Differential Roles for the Coagulation Factors XI and XII in Regulating the Physical Biology of Fibrin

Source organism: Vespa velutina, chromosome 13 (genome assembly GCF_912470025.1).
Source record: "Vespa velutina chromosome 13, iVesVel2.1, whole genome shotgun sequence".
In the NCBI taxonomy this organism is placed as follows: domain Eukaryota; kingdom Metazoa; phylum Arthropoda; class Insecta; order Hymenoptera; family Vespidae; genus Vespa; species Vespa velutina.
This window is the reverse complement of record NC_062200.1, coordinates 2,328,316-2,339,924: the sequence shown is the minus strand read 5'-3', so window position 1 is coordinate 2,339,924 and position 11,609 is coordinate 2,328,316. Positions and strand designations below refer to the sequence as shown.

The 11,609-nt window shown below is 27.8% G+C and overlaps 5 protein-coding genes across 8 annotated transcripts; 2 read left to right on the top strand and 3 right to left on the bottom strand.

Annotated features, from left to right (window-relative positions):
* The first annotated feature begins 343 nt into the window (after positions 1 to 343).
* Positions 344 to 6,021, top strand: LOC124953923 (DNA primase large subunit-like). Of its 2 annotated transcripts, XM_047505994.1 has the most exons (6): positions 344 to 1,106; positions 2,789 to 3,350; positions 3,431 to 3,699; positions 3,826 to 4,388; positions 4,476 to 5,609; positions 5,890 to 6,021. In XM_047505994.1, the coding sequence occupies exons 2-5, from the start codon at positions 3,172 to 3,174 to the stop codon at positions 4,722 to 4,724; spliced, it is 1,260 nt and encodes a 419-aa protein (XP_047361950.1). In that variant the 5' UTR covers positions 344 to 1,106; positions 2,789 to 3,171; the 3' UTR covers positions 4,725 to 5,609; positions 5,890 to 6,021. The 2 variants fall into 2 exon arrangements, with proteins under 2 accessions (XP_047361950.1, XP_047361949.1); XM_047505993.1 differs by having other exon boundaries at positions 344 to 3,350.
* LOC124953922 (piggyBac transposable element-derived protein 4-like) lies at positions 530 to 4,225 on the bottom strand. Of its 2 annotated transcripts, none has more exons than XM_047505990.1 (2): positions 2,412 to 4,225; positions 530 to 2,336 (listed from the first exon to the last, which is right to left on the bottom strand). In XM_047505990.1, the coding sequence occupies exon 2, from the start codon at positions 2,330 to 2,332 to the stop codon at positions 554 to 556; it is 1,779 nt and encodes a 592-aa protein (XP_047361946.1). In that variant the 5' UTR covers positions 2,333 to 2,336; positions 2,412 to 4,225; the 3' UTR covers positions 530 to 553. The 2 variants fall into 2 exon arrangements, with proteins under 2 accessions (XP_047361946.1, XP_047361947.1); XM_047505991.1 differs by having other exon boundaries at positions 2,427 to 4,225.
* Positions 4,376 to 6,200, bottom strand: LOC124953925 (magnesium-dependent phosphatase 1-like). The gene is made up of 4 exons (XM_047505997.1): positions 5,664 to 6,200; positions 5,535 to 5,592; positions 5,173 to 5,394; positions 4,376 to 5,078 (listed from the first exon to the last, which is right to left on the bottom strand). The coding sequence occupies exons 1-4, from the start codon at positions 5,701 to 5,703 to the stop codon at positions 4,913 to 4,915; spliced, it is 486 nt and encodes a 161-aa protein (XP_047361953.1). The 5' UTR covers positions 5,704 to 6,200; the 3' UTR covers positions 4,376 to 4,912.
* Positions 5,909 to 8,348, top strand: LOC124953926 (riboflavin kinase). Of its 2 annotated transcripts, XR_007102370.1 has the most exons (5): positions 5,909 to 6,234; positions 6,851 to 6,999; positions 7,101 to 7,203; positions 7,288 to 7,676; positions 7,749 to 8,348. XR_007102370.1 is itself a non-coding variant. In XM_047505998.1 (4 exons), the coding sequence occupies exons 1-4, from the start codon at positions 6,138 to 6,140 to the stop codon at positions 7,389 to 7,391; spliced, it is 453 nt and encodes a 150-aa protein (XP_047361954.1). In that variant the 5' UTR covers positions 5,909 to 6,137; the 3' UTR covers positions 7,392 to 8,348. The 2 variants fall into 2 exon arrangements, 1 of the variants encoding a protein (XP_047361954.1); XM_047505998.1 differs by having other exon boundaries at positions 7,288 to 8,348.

In the contact activation pathway of the coagulation, zymogen factor XII (FXII) is converted to FXIIa, which triggers activation of FXI leading to the activation of FIX and subsequent thrombin generation and fibrin formation. Feedback activation of FXI by thrombin has been shown to promote thrombin generation in a FXII-independent manner and FXIIa can bypass FXI to directly activate FX and prothrombin in the presence of highly negatively charged molecules, such as long-chain polyphosphates (LC polyP). We sought to determine whether activation of FXII or FXI differentially regulate the physical biology of fibrin formation. Fibrin formation was initiated with tissue factor, ellagic acid (EA), or LC polyP in the presence of inhibitors of FXI and FXII. Our data demonstrated that inhibition of FXI decreased the rate of fibrin formation and fiber network density, and increased the fibrin network strength and rate of fibrinolysis when gelation was initiated via the contact activation pathway with EA. FXII inhibition decreased the fibrin formation and fibrin density, and increased the fibrinolysis rate only when fibrin formation was initiated via the contact activation pathway with LC polyP. Overall, we demonstrate that inhibition of FXI and FXII distinctly alter the biophysical properties of fibrin.


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